WNC CRAFT – A Way of Life Farm – “Permaculture on a Working Farm” – August 23rd, 2015
The WNC CRAFT August farm tour took us to the foothills at A Way of Life Farm. Our topic this month was “Permaculture on a Working Farm.” The farmers Sara Jane and Jamie Davis gave us an excellent tour of their farm and honest insight into how they incorporate permaculture into their whole farm plan.
Sara Jane and Jamie have been farming for six years in Bostic, NC on their 42-acre farm. They currently grow 2 acres of annual vegetables, and raise pastured pork. The Charlotte Farmers Market and a 40 member CSA are their main markets, with a few restaurants on the side. As Jamie put it, “We grow a little bit of everything, and not a lot of anything.” Much of that has to do with the land where they farm, it’s not suited toward lots of vegetables or lots of livestock. “The land dictates what you do on the land,” Jamie said which has led them to a diversified production system.
To start us off Jamie and Sara Jane gave us their perspective on Permaculture. The concept of permaculture is synthesis of different growing disciplines developed by Bill Mollison and David Holmgren as a reaction to the state of agriculture and energy use in U.S. in the 1970s. Mollison defines it in this way:
“Permaculture is a philosophy of working with rather than against nature; of protracted and thoughtful observation, rather than protracted and thoughtless action of looking at systems and people in all their functions, rather than asking only one yield of them; and of allowing systems to demonstrate their own evolutions.”
Despite it’s humble beginnings over the years permaculture has come to mean a lot of different things to different people. Jamie explained, that now permaculture seems to be more about what you do, the things, the techniques. But, it’s not about WHAT you do so much as HOW you do it. What really sets permaculture apart from other growing disciplines are its guiding ethics: Care for the Earth, Care for People, and Return of Surplus. This philosophy creates a wide umbrella that can allow someone to evolve their specific techniques and practices to meet their needs, goals, and character of their land.
Jamie completed a permaculture design certificate course, which has led them to approach land management and their farm business through a permaculture lens. But, as Jamie pointed out, there are some drawbacks to the philosophy. In general, it tends to neglect economics, business, labor and human elements.Therefore, Sara Jane and Jamie focus on four key concepts that make sense for their farm and goals:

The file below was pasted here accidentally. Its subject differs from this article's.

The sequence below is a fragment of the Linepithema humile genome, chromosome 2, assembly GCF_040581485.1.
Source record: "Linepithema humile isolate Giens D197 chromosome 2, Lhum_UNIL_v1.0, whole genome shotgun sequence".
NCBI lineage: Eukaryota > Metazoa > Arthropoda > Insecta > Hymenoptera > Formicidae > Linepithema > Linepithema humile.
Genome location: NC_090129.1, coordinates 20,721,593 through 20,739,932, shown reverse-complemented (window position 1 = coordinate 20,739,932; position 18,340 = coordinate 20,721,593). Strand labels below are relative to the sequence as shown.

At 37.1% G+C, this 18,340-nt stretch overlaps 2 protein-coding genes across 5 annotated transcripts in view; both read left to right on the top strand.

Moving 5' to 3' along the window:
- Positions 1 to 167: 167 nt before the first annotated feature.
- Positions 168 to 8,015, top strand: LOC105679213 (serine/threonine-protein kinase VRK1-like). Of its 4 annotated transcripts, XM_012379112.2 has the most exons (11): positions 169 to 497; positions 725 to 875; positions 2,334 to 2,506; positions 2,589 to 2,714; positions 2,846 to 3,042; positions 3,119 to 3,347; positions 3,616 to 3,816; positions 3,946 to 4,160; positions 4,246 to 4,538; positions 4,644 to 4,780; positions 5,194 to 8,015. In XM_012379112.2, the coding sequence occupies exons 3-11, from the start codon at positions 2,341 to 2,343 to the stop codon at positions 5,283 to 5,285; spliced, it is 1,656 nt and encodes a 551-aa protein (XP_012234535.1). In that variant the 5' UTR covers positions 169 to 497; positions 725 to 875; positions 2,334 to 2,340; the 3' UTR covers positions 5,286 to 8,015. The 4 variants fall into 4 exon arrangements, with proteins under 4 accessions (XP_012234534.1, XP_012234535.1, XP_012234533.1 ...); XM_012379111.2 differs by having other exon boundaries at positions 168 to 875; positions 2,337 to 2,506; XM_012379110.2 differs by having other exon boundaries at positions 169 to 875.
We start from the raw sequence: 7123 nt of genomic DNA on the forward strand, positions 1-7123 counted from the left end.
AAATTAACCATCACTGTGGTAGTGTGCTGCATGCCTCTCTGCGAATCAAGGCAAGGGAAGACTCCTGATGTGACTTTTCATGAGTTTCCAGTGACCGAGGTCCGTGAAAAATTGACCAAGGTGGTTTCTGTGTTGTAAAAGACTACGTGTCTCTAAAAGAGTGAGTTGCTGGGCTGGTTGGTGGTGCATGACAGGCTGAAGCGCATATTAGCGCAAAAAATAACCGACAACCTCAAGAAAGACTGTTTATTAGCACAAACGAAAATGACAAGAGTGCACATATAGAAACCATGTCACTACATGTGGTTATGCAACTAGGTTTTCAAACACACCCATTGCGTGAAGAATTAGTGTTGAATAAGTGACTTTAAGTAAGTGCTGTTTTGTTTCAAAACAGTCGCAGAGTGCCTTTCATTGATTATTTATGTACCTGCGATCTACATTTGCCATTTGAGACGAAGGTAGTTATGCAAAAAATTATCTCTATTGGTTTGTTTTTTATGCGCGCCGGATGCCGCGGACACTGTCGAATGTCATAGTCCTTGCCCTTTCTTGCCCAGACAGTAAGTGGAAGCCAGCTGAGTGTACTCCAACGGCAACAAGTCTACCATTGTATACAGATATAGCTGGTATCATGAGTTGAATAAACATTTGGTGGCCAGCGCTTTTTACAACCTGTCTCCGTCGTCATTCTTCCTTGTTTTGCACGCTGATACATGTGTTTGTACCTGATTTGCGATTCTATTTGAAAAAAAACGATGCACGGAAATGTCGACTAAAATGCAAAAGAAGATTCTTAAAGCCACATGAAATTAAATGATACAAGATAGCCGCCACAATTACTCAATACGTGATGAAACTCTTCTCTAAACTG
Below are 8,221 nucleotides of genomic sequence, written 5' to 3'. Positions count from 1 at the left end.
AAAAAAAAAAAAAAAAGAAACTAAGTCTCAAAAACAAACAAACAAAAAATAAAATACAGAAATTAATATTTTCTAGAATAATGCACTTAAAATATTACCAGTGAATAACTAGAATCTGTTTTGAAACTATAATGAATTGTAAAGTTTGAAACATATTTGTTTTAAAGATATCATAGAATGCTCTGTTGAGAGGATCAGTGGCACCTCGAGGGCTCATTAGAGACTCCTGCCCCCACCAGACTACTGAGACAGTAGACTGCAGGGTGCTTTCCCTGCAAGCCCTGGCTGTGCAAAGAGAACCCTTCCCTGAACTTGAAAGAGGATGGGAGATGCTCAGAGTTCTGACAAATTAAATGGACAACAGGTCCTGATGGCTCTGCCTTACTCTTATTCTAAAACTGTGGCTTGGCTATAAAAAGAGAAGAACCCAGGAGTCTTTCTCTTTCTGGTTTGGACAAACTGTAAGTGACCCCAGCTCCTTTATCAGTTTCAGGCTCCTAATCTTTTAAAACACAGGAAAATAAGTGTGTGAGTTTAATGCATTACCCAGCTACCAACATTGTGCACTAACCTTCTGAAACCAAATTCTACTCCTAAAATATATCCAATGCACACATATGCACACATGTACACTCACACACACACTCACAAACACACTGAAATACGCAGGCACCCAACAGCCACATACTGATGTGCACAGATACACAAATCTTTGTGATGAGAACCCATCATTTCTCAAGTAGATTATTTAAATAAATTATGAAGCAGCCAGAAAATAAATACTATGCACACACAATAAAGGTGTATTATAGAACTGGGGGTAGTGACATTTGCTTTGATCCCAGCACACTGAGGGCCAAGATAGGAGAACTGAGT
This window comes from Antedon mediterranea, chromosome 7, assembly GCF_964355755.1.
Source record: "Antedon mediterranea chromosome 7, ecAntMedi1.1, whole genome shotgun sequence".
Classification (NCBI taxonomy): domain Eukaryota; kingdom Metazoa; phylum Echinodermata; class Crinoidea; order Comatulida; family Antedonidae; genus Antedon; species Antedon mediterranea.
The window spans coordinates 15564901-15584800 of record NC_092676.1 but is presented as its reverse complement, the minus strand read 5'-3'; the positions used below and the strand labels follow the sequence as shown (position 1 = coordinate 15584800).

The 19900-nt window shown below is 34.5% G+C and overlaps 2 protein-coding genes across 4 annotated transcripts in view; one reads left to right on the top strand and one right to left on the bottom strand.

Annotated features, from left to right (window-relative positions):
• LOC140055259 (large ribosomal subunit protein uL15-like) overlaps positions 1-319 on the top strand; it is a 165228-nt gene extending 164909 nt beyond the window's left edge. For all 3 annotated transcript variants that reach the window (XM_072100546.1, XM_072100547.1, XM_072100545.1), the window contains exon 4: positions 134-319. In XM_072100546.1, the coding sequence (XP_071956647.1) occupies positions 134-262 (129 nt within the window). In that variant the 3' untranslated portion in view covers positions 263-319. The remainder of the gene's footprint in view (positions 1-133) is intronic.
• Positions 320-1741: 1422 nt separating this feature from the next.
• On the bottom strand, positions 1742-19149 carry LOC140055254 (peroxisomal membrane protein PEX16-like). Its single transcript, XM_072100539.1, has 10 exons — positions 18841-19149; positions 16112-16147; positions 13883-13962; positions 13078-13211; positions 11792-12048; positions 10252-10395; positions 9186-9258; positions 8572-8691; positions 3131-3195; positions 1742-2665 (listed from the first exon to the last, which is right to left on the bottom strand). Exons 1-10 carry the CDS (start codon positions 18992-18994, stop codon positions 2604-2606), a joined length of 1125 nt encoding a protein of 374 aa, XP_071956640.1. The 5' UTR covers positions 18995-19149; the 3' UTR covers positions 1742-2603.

- Balance short term needs with long-term goals – the ideal and the practical
- Cultivate the Margin(al)
- Four legs of sustainability: Environmental, Social, Economic, and Personal
- Arrow of Succession
As we toured the farm they explained how their farm plan and practices fall into those four categories. Our first stop was their largest vegetable production field, about one acre and edged by tall trees. Jamie explained that while this is their largest field, it is not the most productive. In this field production is restricted by shade and tree root competition. During the spring and fall there are portions of the field that see very little direct sunlight. By fertilizing the field they are also fertilizing the surrounding trees and losing that input. Knowing this they have started to clear the edges of the field of tall trees and plant pawpaws in their place. Pawpaws are a native, low growing fruit tree and if they bring root competition at least they are fertilizing another crop in the process and thereby cultivate the margins.
In addition, when they first started the farm annual vegetable production was not a top choice. However, vegetables became a way to help them meet their more immediate needs while they waited for their fruit and nut orchards to come into production. At this point, 90% of their labor goes in vegetables, but as time goes on and they develop more efficient systems, the orchards will become productive and the enterprises will begin to balance out. Also, they have not expanded the acreage they cultivate for annual vegetables but have seen increased yields as they increase their efficiency and perfect their systems. These are an example of trying to balance short term needs with long term goals as well as their personal and economic sustainability.